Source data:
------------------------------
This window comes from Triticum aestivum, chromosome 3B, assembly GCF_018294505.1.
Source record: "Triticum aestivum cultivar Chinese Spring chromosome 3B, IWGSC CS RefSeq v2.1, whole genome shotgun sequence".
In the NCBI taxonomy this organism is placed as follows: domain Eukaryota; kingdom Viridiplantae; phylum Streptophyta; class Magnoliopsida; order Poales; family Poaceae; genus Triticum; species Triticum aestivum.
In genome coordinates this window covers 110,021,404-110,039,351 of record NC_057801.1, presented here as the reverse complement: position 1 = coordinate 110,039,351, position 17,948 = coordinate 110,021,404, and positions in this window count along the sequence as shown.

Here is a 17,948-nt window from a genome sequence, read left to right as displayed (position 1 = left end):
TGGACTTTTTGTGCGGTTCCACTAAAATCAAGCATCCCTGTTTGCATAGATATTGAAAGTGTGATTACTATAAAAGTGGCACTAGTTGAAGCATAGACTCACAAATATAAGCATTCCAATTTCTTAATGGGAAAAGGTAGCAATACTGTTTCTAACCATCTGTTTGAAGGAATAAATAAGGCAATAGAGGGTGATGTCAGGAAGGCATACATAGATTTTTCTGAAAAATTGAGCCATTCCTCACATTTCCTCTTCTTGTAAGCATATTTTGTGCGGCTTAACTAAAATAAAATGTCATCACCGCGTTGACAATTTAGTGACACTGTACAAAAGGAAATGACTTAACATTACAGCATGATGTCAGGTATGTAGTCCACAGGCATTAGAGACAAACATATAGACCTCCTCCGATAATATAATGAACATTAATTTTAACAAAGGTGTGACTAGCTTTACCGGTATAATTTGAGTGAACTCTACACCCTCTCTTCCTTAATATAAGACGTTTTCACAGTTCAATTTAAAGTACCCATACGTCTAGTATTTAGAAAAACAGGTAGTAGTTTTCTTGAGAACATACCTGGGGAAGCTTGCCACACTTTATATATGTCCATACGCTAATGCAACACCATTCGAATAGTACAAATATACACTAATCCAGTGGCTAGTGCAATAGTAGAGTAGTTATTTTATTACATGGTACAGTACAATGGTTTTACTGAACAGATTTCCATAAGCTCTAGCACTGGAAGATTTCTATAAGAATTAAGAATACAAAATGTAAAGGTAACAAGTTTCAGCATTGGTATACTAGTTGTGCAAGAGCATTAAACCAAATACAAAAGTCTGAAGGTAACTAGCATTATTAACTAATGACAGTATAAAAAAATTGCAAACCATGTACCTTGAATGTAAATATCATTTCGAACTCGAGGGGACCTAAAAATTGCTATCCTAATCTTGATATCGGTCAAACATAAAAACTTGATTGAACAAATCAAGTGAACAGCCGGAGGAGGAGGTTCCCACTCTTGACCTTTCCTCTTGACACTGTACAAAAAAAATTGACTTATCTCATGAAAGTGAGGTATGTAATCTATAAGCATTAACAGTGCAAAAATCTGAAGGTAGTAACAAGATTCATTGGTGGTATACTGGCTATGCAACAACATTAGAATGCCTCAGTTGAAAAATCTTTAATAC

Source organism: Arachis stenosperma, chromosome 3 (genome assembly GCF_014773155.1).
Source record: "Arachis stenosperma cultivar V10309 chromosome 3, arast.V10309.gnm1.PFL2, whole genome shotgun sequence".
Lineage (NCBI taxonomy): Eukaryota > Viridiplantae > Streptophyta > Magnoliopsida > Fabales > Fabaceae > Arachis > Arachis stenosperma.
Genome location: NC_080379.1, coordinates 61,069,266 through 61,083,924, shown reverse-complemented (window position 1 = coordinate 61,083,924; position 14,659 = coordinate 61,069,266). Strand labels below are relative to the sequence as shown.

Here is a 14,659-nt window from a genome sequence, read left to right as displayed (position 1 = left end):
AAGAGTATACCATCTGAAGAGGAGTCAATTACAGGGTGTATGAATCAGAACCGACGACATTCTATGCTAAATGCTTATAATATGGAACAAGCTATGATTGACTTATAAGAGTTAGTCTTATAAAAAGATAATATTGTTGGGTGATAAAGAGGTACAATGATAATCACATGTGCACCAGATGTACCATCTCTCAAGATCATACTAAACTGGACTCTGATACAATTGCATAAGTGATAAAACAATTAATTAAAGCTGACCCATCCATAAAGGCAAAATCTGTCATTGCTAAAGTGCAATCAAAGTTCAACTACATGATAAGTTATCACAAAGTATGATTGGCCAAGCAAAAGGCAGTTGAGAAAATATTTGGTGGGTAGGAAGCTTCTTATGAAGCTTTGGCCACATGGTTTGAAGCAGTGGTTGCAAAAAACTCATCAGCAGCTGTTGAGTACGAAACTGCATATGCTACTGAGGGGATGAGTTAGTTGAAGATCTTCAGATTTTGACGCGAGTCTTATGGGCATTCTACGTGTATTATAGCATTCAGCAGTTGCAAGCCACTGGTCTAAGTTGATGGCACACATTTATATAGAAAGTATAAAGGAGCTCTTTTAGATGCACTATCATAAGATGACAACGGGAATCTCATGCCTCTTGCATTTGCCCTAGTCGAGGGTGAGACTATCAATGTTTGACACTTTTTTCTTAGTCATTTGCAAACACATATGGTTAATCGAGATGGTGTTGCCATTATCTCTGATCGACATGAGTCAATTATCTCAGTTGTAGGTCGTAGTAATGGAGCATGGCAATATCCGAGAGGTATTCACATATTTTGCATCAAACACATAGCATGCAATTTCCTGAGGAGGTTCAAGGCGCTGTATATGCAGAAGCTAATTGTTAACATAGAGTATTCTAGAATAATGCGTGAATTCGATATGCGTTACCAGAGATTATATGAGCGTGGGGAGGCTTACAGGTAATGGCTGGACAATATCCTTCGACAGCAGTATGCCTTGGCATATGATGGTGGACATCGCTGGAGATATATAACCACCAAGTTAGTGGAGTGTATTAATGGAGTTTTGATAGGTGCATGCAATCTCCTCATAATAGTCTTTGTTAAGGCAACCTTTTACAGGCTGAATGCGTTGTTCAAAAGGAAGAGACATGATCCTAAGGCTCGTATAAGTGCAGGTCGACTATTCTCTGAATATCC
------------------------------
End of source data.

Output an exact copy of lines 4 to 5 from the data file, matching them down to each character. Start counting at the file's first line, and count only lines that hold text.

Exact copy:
In genome coordinates this window covers 110,021,404-110,039,351 of record NC_057801.1, presented here as the reverse complement: position 1 = coordinate 110,039,351, position 17,948 = coordinate 110,021,404, and positions in this window count along the sequence as shown.

Here is a 17,948-nt window from a genome sequence, read left to right as displayed (position 1 = left end):